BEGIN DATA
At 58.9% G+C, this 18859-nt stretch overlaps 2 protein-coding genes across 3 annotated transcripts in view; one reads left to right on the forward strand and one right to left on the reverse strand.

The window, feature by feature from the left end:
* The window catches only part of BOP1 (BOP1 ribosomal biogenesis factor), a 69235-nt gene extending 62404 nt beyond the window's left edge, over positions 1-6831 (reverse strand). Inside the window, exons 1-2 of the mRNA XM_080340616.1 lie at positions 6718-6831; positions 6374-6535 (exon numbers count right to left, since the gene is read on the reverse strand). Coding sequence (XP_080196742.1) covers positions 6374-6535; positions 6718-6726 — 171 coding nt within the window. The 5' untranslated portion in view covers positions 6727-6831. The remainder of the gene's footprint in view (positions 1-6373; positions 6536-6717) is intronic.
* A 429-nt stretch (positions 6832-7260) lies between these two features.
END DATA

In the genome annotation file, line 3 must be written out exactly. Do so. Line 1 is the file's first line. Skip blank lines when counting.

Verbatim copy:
* The window catches only part of BOP1 (BOP1 ribosomal biogenesis factor), a 69235-nt gene extending 62404 nt beyond the window's left edge, over positions 1-6831 (reverse strand). Inside the window, exons 1-2 of the mRNA XM_080340616.1 lie at positions 6718-6831; positions 6374-6535 (exon numbers count right to left, since the gene is read on the reverse strand). Coding sequence (XP_080196742.1) covers positions 6374-6535; positions 6718-6726 — 171 coding nt within the window. The 5' untranslated portion in view covers positions 6727-6831. The remainder of the gene's footprint in view (positions 1-6373; positions 6536-6717) is intronic.